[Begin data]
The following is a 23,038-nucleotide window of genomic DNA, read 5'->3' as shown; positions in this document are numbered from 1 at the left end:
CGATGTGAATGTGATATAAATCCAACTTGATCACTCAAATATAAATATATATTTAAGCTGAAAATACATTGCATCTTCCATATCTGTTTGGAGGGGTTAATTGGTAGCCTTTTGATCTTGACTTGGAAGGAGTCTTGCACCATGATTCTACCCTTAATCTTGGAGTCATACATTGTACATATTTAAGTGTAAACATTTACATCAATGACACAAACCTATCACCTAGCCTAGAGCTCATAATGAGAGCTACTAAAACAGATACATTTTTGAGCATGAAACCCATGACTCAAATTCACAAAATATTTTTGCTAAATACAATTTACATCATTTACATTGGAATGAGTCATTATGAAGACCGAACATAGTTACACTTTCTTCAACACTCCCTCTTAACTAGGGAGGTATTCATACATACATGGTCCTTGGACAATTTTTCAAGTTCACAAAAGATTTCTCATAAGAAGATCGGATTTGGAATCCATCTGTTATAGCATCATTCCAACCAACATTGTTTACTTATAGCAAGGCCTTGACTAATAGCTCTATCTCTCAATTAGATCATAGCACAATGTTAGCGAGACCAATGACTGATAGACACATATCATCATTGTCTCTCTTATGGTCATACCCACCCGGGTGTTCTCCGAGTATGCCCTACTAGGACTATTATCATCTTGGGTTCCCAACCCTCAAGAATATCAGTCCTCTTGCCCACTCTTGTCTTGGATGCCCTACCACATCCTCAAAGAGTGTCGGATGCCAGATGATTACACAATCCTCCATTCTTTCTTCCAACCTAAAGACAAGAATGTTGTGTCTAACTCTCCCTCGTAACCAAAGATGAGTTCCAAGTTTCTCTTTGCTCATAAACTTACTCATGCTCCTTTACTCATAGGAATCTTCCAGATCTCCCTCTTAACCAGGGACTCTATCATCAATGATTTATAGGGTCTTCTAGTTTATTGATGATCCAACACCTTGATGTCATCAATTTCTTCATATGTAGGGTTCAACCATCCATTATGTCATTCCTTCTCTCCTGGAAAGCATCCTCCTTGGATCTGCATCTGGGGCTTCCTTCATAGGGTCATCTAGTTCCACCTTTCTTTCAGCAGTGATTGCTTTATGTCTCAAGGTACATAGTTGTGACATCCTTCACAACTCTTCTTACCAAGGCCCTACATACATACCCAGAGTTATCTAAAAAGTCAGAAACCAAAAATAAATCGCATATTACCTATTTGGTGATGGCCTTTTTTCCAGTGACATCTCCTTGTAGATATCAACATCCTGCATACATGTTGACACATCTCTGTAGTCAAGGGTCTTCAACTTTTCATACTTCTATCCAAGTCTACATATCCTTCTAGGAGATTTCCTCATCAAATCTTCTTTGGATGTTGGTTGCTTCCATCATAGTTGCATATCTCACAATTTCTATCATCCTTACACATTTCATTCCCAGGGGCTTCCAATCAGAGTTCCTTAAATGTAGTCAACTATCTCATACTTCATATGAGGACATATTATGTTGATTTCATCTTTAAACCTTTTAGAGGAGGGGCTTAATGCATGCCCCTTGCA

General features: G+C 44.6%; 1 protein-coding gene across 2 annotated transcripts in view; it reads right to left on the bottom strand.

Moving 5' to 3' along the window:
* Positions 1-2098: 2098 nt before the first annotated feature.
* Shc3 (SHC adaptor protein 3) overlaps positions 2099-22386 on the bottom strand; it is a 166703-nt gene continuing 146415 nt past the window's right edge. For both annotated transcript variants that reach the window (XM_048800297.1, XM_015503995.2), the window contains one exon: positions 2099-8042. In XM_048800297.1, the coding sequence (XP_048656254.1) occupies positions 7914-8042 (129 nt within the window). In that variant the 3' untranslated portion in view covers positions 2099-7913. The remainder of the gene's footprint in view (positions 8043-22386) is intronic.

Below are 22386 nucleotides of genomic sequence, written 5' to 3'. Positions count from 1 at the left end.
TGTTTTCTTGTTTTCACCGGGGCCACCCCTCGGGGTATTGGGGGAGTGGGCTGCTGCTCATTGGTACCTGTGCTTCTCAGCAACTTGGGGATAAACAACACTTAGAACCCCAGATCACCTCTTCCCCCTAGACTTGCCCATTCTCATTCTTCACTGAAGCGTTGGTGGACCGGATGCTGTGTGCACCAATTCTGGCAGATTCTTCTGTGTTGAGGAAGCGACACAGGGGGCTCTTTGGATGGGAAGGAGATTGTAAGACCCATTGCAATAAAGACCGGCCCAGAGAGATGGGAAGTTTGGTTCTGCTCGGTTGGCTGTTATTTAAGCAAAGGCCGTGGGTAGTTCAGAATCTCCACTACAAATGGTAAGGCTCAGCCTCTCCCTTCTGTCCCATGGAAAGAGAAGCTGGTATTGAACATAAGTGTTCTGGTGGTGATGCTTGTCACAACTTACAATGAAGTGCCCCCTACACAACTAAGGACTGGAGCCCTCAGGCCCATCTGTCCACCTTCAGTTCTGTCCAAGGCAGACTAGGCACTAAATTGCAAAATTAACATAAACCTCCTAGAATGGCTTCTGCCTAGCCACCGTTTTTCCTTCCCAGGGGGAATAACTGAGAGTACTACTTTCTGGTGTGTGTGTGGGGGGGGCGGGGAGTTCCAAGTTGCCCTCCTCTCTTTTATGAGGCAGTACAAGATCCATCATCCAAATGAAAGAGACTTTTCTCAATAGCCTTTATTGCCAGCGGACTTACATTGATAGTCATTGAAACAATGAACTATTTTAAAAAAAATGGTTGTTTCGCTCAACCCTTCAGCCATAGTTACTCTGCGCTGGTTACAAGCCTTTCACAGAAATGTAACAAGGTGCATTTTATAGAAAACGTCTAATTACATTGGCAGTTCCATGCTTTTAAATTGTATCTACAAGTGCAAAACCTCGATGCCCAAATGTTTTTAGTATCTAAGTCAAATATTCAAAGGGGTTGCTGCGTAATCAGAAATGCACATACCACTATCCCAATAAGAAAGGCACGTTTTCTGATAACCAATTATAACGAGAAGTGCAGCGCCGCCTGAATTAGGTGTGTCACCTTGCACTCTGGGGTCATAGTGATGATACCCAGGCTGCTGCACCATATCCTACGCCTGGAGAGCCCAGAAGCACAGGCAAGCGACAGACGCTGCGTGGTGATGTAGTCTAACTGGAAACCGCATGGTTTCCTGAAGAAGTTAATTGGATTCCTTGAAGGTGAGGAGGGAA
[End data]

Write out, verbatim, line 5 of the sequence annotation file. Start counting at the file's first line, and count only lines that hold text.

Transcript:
* Positions 1-2098: 2098 nt before the first annotated feature.